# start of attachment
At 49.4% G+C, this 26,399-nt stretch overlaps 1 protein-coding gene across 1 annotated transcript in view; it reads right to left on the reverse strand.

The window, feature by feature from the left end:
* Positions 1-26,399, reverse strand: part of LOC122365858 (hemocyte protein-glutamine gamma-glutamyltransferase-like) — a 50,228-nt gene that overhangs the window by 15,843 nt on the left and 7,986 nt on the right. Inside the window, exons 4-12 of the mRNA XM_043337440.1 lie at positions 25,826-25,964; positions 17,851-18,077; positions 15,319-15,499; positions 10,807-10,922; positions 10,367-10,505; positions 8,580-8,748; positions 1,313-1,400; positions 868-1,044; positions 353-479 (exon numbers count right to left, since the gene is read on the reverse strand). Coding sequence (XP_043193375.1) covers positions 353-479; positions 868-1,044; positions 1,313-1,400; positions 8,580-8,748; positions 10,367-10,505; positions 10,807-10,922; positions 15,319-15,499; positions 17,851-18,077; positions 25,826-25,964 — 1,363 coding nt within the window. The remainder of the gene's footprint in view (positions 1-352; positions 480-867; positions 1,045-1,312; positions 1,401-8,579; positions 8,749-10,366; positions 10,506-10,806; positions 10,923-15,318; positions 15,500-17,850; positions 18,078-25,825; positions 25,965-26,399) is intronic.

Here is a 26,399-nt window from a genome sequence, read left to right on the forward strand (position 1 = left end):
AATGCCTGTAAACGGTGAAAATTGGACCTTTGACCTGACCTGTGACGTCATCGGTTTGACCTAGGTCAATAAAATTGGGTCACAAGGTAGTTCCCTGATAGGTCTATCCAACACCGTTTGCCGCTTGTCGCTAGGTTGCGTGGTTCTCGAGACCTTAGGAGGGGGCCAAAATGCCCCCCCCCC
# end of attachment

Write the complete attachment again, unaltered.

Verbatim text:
At 49.4% G+C, this 26,399-nt stretch overlaps 1 protein-coding gene across 1 annotated transcript in view; it reads right to left on the reverse strand.

The window, feature by feature from the left end:
* Positions 1-26,399, reverse strand: part of LOC122365858 (hemocyte protein-glutamine gamma-glutamyltransferase-like) — a 50,228-nt gene that overhangs the window by 15,843 nt on the left and 7,986 nt on the right. Inside the window, exons 4-12 of the mRNA XM_043337440.1 lie at positions 25,826-25,964; positions 17,851-18,077; positions 15,319-15,499; positions 10,807-10,922; positions 10,367-10,505; positions 8,580-8,748; positions 1,313-1,400; positions 868-1,044; positions 353-479 (exon numbers count right to left, since the gene is read on the reverse strand). Coding sequence (XP_043193375.1) covers positions 353-479; positions 868-1,044; positions 1,313-1,400; positions 8,580-8,748; positions 10,367-10,505; positions 10,807-10,922; positions 15,319-15,499; positions 17,851-18,077; positions 25,826-25,964 — 1,363 coding nt within the window. The remainder of the gene's footprint in view (positions 1-352; positions 480-867; positions 1,045-1,312; positions 1,401-8,579; positions 8,749-10,366; positions 10,506-10,806; positions 10,923-15,318; positions 15,500-17,850; positions 18,078-25,825; positions 25,965-26,399) is intronic.

Here is a 26,399-nt window from a genome sequence, read left to right on the forward strand (position 1 = left end):
AATGCCTGTAAACGGTGAAAATTGGACCTTTGACCTGACCTGTGACGTCATCGGTTTGACCTAGGTCAATAAAATTGGGTCACAAGGTAGTTCCCTGATAGGTCTATCCAACACCGTTTGCCGCTTGTCGCTAGGTTGCGTGGTTCTCGAGACCTTAGGAGGGGGCCAAAATGCCCCCCCCCC